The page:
In my early 20s, and definitely in my year in DC and first few years in NYC (what I call the "honeymoon phase" with the city), I spent a lot of time out with friends exploring new places / experiences, going out to clubs / bars / shows / events, and generally exulting in the wonders of young-energy-with-money-to-fuel-it (even trying to make a business out of it).
I dub this an Observation phase - lots of resources towards finding / trying / experimenting.
The thing about these Observation phases is that a lot of bets don't pan out - a large part of learning is figuring out what doesn't work so you can reposition to what does. At that point in my life I was broke wrt experience / knowledge with a wealth of time / energy / new-job-funds so this investment in Observation / discovery really made sense. Add on the implicit wonder of experiencing the unknown - especially when joined with others on a similar journey - and the equation for Observation-led Adventures makes sense.
Yet Observation phases by themselves are usually not sustainable. There are very few areas of reality where discovery sans capitalization can be a long-term strategy (without unlimited time / resources).
Most discovery / growth (Observation) phases are thus accompanied by a capitalization (Creation) and simplification (Reflection) phase. The capitalization phase is focused on capitalizing / leveraging the newly discovered opportunities to generate returns on the opportunity and the simplification phase is typically based on optimizing the portfolio - doubling down on the bets that panned out and cutting those that didn't.
I think the simplest metaphor is probably with food. We all like food and we all like finding new foods / restaurants to try. So we try new foods / restaurants (Observation). However we don't only eat new foods at new restaurants because that's very expensive in time / money / cognitive load and honestly not all of these foods / restaurants we try are very good and very few are better than our current favorites. So most of the time we eat a small rotation of our favorite things from our favorite places (Creation) and occasionally try new restaurants we think could be good (Observation) and then we update our rotation based on our new-found knowledge (Reflection) - keeping the best ones and discarding the ones that don't work for us.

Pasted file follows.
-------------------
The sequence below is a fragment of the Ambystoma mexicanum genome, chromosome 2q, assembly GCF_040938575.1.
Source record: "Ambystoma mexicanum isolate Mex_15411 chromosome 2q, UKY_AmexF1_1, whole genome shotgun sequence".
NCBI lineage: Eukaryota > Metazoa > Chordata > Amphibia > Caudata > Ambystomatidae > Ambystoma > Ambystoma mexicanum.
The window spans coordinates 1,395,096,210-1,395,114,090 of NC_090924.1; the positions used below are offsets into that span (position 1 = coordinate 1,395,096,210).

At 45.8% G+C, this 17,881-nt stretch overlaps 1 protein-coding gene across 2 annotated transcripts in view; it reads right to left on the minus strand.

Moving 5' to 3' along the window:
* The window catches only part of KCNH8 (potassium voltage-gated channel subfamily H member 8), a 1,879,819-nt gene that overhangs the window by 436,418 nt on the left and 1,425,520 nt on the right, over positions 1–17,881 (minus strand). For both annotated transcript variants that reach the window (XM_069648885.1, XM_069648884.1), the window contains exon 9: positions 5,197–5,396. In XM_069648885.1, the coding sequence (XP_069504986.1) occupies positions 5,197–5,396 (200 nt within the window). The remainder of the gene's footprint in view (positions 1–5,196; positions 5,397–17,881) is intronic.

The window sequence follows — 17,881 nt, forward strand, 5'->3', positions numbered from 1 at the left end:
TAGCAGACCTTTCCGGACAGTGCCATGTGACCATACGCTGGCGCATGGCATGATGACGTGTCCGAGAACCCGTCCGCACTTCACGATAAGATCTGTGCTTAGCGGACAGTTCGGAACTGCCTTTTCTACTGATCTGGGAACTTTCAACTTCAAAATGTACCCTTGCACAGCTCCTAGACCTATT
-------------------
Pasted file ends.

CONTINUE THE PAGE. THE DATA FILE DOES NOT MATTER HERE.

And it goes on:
We can also see this happening today in our current market correction / recession. In Tech - companies got fat and bloated with money which they used to make a lot of big bets on experimental things in the hope that some would be "the next big thing" (Observation). Most didn't work out so now that money's tight they're entering the simplification (Reflection) phase to cut their losses and double down on what's working.
So this is my argument that growth (Observation) is not sustainable as a sole focus.
For those wondering, I believe that a good capitalization (Creation) / growth (Observation) ratio is somewhere around 80/20. Most resources go towards things that are working, some to new things that could work.
Okay - back to Adventure. My current hypothesis is that I'm now deep into diminishing returns territory for the discovery (Observation) phase. I've tried a lot of things and learned a lot about the world / myself in the process. Thus new things tend to have less chance / magnitude of being wholly novel (which reduces the implicit wonder of exploring the unknown) and their odds of being a top contender for my time is even lower (and that's assuming the experiment comes out positive which is not a given).
In other words - my current top 10 is the top 10 things I've discovered / capitalized on in my life. There are likely some things out there that have the potential to be in my top 10 that I've missed (and others that will be in my top 10 as my values continue to change). But the likelihood of actually finding something that does that in a random Observation session has dropped dramatically over the past 5 years as I've explored a critical area of the available opportunity space.